Allow us to introduce nine artists and designers who use everything from acrylic paint to their own bodies in the service of pushing the boundaries of beauty. Their creations offer resistance, innovation, delirious escape—and in an age of “alternative facts,” we need it all. These are the New Creatives.
Cheeky as they want to be, identical twins and New Jersey natives Allie and Lexi Kaplan forage through society’s obsession with celebrity, social media and sex to make their own brand of shocking, playful and surprisingly relatable art.
We mix paints and plan out our projects together. But when we’re on the canvas together, it can get a little complicated.
Shortly after graduating from New York University, the pair, now 23, garnered attention for their series of oil paintings based on the infamous Kim Kardashian sex tape, PornHub watermark and all. “We’re super into the idea of celebrity culture, how the media can manipulate stories,” they say. (The twins told us they don’t mind being attributed as a singular “they”—a good thing, considering their voices are all but indistinguishable.) “We want to have control over the way we portray these stories, along with our own.”
After working independently for a brief stretch, they realized they were using each other as muses. “We mix paints together, and we plan out our projects together,” says Allie. “But when we’re on the canvas together, it can get a little complicated. She literally sat on me one time.”
A piece titled It’s Britney Bitch, which captures Spears’s moment making out with Madonna at the 2003 MTV Video Music Awards, followed on the heels of the sex-tape paintings. Censor the Twins, a series of self-portraits depicting only the Kaplans’ bare torsos, is rendered Instagram-friendly by the use of skillfully placed streaks of silver and condom-sheathed bananas. Speaking of the photo-sharing platform, the twins’ Boy Toys project had them collecting kids’ toys, then sleeping naked with them and selling them on Instagram for $333 each. They use the app as a tool to showcase both process and product. “We show everything so people not only see the work, they get to know us,” Allie explains. “Otherwise, it’s like going to see Kanye West perform, but he’s not on stage. What’s the point of that?”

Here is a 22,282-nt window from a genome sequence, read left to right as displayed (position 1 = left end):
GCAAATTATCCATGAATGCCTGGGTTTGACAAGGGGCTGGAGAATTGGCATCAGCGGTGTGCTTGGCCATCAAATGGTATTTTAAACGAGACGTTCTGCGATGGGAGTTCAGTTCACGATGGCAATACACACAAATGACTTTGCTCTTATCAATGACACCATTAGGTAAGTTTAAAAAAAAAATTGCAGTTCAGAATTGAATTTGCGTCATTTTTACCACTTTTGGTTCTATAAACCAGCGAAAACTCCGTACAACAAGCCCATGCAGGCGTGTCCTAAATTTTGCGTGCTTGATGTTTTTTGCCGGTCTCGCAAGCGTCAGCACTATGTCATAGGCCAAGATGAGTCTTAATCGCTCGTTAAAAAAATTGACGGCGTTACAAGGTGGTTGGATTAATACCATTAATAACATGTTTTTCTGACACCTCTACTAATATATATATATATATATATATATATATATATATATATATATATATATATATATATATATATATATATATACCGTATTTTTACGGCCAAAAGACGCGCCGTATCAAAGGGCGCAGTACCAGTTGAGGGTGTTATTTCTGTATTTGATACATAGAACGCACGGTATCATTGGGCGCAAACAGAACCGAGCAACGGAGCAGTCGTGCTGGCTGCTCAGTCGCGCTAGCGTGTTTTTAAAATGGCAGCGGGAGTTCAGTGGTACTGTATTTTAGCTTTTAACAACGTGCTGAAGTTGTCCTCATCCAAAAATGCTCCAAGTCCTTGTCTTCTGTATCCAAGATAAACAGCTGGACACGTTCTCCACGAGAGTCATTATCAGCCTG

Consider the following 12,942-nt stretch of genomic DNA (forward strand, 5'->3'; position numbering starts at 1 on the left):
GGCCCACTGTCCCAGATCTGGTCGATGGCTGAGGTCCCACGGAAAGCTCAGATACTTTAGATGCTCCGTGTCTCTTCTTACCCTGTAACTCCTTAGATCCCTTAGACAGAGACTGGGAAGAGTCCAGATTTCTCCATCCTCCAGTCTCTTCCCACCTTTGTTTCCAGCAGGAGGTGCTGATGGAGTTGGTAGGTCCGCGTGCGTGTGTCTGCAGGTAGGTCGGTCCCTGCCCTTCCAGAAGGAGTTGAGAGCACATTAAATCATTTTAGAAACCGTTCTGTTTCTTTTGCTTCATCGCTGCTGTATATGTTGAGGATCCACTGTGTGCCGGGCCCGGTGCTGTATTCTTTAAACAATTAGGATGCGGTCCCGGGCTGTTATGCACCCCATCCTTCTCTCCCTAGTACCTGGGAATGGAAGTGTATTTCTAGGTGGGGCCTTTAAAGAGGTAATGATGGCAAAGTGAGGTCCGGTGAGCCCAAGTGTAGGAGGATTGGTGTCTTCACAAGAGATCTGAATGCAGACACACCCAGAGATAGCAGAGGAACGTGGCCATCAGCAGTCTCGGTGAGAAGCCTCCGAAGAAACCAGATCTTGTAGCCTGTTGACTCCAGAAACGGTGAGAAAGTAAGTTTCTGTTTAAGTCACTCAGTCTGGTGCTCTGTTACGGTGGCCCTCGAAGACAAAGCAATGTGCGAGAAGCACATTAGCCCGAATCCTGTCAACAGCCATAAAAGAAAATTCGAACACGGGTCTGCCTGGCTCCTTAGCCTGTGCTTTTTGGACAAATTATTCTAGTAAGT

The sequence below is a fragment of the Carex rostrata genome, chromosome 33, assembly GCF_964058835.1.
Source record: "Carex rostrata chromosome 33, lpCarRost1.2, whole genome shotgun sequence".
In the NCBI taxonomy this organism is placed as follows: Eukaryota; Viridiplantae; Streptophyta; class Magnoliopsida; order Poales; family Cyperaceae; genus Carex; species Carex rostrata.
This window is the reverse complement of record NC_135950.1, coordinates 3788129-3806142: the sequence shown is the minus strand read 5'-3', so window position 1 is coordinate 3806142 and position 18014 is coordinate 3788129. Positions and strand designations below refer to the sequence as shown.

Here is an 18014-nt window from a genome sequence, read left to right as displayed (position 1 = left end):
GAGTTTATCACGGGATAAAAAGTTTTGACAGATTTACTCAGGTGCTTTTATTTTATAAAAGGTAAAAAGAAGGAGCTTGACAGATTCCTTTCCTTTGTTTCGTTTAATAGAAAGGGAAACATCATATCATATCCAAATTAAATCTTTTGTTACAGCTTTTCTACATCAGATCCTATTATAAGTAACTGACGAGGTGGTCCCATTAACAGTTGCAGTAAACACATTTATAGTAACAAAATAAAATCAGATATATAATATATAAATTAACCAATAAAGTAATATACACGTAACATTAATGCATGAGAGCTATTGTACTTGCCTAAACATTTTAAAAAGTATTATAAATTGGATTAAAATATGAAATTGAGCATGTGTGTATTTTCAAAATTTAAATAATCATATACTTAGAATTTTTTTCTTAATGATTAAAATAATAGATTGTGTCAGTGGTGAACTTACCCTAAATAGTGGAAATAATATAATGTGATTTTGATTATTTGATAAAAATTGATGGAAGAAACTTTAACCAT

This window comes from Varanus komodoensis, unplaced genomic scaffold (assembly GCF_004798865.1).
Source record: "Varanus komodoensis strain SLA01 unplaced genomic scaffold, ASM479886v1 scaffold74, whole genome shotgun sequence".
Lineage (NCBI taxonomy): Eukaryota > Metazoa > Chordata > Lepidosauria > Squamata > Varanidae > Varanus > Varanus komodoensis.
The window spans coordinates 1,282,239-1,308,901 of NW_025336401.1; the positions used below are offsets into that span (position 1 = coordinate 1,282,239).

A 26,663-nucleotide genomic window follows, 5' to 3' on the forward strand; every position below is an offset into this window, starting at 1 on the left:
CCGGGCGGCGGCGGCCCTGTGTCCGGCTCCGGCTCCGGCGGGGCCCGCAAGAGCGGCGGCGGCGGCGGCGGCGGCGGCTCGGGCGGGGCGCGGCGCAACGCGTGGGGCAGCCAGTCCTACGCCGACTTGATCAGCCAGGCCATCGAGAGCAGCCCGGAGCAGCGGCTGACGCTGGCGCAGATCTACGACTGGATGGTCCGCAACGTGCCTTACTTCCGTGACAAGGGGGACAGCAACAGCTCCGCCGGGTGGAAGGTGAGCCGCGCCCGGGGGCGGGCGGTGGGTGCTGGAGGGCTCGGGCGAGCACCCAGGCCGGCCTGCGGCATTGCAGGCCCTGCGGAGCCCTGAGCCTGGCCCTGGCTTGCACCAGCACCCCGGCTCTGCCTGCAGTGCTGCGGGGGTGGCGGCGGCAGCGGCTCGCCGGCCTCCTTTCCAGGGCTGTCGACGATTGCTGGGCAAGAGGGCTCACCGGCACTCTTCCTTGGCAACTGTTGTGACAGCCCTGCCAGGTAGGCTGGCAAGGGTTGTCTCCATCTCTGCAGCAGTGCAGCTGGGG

Lexi adds, “I kind of think our entire life is a performance.”
Case in point: a recent video of the women bouncing around their studio, wearing their trademark sports bras and thongs, applying brightly colored paint to each other’s butt cheeks for a series called #SatOnYourFace.
Clearly the Kaplans are nothing if not self-aware. “We play into the concept of the fascination with twins,” they say. “We have fun with it.” They’re also attuned to the inescapable fact that sex sells. And unsurprisingly, they’re inspired by the first true celebrity artist, Andy Warhol. “People recognized his face. The same goes for Basquiat and Haring: They created their own celebrity.”
In-your-face sexuality aside, the twins insist their work is ultimately about connection. “We’re not trying to offend people,” Allie says. “We’re just trying to generate a conversation. A lot of people are intimidated by the art world because it’s a little isolating and unapproachable. Our goal is to create work that people will just get and not overanalyze.”
Now based in Los Angeles, the Kaplans are working on an unorthodox coloring book. “The book in itself is an art object, but you can do what you want with it and make it your own. It’s an opportunity for people to have fun with us.” They’re also exploring the concept of the omnipresent selfie. “You’re looking at yourself while you’re taking the photo, but then everyone can see it, so you’re switching the gaze.” Their newest project explores naked-celebrity selfies. “We just want to change the context. Obviously they’ve been leaked on the internet, but they feel like modern-day Renaissance paintings to us. They’re controversial. They’re scandalous. They’re out there for everyone to see. Everyone can take a selfie, but not everyone makes it into a painting.”
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